Tuesday, December 27, 2011

Innovation Backwaters

Edward Glaeser hearts Benjamin Chinitz. Why does one city fail (i.e. Pittsburgh) while another thrives (i.e. New York City)? Chinitz has a theory:

Mr. Chinitz argued that the abundance of small, independent companies in New York created a culture of entrepreneurship. Banks came to specialize in financing start-ups. There were lots of independent suppliers that catered to new companies. A poor kid, like the great Abraham E. Lefcourt, could start out shining shoes, then rise in a small clothing company, take it over, and then become Manhattan’s greatest skyscraper builder in the years before the Great Depression.

By contrast, Pittsburgh had large, fully integrated steel companies that sucked up the financing, labor and practically the air itself in the city. Who, in those days, would want to compete with U.S. Steel?

In the almost 50 years since Mr. Chinitz wrote his paper, his insights been regularly affirmed. Pittsburgh has continued to decline; New York has survived. Few now doubt that entrepreneurship is an important ingredient in local success. AnnaLee Saxenian’s now-classic comparison of the technology clusters in Silicon Valley and Boston’s Route 128 took a page from Mr. Chinitz and argued that Silicon Valley’s success owed much to its abundance of smaller, non-integrated firms. Statistical work confirms that diversity and competition predict urban success; there is a strong connection between abundant, independent suppliers and the level of local entrepreneurship.

Emphasis added. AnnaLee Saxenian also wrote about brain circulation and how internationally mobile talent fueled growth in Silicon Valley. There is a strong link between migration and entrepreneurship. New York does better than Pittsburgh because not enough talent is moving to the latter city.

As I've chronicled, Rust Belt cities struggle with too little inmigration. The outmigration is an indicator of success. Better educated are more likely to leave the region. The Wall Street Journal (and Edward Glaeser) doesn't consider talent migration when writing about the ghost of Chinitz haunting Rochester, NY:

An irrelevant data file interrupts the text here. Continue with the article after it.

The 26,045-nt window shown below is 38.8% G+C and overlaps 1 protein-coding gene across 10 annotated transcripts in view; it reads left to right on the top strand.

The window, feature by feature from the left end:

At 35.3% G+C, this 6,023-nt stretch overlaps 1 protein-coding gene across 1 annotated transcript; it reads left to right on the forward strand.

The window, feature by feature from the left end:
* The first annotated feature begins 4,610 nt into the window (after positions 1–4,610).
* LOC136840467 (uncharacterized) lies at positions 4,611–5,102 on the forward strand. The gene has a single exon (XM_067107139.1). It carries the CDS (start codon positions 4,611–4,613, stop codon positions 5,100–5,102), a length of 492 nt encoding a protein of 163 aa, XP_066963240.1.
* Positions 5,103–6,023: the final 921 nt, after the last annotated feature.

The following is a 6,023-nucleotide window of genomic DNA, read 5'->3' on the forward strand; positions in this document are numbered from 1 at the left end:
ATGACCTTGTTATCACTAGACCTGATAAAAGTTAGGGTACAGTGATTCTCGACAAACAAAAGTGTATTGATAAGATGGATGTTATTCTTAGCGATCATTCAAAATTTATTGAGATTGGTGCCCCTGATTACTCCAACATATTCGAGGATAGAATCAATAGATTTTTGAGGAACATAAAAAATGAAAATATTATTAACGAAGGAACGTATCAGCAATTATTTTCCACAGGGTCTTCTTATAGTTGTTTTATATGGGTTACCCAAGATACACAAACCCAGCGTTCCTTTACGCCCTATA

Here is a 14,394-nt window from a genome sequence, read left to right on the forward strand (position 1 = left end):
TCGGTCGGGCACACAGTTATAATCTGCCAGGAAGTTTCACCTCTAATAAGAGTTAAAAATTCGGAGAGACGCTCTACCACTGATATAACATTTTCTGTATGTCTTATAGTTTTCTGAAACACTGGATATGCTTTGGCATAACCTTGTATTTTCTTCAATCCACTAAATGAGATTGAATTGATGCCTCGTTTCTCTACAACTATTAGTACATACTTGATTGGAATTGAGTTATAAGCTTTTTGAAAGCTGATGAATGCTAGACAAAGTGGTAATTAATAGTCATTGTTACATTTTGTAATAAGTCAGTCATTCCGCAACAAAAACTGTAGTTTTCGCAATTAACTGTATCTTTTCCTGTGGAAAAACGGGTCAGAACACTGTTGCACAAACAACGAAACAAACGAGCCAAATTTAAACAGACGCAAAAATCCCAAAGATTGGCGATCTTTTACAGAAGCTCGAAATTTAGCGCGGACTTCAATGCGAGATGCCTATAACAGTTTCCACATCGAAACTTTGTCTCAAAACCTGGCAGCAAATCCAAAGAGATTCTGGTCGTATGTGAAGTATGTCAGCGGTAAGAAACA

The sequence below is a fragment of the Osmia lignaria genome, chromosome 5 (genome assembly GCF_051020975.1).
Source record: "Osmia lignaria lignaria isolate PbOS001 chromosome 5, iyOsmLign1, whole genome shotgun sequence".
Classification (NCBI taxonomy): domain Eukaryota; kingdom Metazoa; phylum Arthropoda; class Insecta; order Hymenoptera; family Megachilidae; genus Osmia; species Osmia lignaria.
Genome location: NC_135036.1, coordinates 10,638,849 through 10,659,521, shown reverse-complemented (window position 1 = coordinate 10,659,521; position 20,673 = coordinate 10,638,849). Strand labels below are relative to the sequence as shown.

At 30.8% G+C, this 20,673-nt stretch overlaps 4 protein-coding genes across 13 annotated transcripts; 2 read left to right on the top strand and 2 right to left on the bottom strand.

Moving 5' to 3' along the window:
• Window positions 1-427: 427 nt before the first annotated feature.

The city's boosters like to say Rochester is reclaiming its entrepreneurial past. The western New York city on the Erie Canal got on the map because of business-builders such as George Eastman, who founded Kodak in 1880. It was Rochester native Joe Wilson who transformed Haloid, a small paper company, into Xerox Corp.

As these businesses flourished, the spirit of small-scale entrepreneurship faded, local residents say. In the 1980s, more than half the Rochester-area work force was employed by the big corporations or their suppliers, says Mark Peterson, chief executive of Greater Rochester Enterprise, a nonprofit founded in 2002 to attract multinationals and start-ups to the area. As of 2010, the same corporations employed less than 10% of the local work force, Mr. Peterson says.

Alex Zapesochny, co-founder of Rochester-based medical start-up iCardiac Technologies Inc., says area residents ignored his booth at job fairs as recently as 2006. "They worked at large companies, and it made them risk averse," he says. Now, the company, which measures cardiac side effects of prescription drugs, has grown to 50 employees and receives a steady stream of resumes during these times of high unemployment nationwide, many from current and former Kodak employees.

Emphasis added. Large companies dominate regional workforce development. Talent is cultivated locally. There is a pipeline from colleges and universities to the firms at the core of the urban economy. Both Pittsburgh and Rochester did a great job of supplying graduates. There wasn't a need to import workers.

The risk-takers, the entrepreneurs, left Rochester as they would any hometown. Without immigrants, who would replace them? Rochester had to organically grow a startup culture. That takes time, a long time. The entire structure of workforce development needs to change.

Today, that change is apparent in Rust Belt cities such as Rochester, Pittsburgh, and Akron. As these small companies proliferate, the demand for talent will increase, drawing "outsiders" to the region. Expatriates, the risk-takers, will move back to take advantage of the opportunities. The urban alumni network is a deep pool of dynamic talent, people who are undaunted by a shrinking city's lousy reputation. Future prosperity will be a function of migration (talent churn) and fundamentally sound workforce development.

1 comment:

adam. said...

Jacobs' the economy of cities argues much the same thing regarding the importance of local innovation, failure, trial and error, etc to creating and then maintaining a healthy, growing economy not prone to cataclysmic busts and stagnation.